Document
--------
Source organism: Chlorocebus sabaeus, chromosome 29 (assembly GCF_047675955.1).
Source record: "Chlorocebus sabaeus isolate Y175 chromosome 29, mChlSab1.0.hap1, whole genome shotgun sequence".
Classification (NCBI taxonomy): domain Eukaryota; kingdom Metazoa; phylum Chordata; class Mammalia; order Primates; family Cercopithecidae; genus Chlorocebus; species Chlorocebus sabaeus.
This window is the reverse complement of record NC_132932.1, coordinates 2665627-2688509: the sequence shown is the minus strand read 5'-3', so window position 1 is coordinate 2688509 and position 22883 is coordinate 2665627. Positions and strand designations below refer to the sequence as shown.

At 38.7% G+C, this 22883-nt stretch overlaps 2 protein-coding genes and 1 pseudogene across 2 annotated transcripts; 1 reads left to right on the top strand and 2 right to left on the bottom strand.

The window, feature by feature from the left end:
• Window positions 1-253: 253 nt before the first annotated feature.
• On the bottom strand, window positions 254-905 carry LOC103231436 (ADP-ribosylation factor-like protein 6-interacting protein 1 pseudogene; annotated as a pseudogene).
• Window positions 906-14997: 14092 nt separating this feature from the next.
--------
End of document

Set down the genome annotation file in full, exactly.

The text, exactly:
Source organism: Chlorocebus sabaeus, chromosome 29 (assembly GCF_047675955.1).
Source record: "Chlorocebus sabaeus isolate Y175 chromosome 29, mChlSab1.0.hap1, whole genome shotgun sequence".
Classification (NCBI taxonomy): domain Eukaryota; kingdom Metazoa; phylum Chordata; class Mammalia; order Primates; family Cercopithecidae; genus Chlorocebus; species Chlorocebus sabaeus.
This window is the reverse complement of record NC_132932.1, coordinates 2665627-2688509: the sequence shown is the minus strand read 5'-3', so window position 1 is coordinate 2688509 and position 22883 is coordinate 2665627. Positions and strand designations below refer to the sequence as shown.

At 38.7% G+C, this 22883-nt stretch overlaps 2 protein-coding genes and 1 pseudogene across 2 annotated transcripts; 1 reads left to right on the top strand and 2 right to left on the bottom strand.

The window, feature by feature from the left end:
• Window positions 1-253: 253 nt before the first annotated feature.
• On the bottom strand, window positions 254-905 carry LOC103231436 (ADP-ribosylation factor-like protein 6-interacting protein 1 pseudogene; annotated as a pseudogene).
• Window positions 906-14997: 14092 nt separating this feature from the next.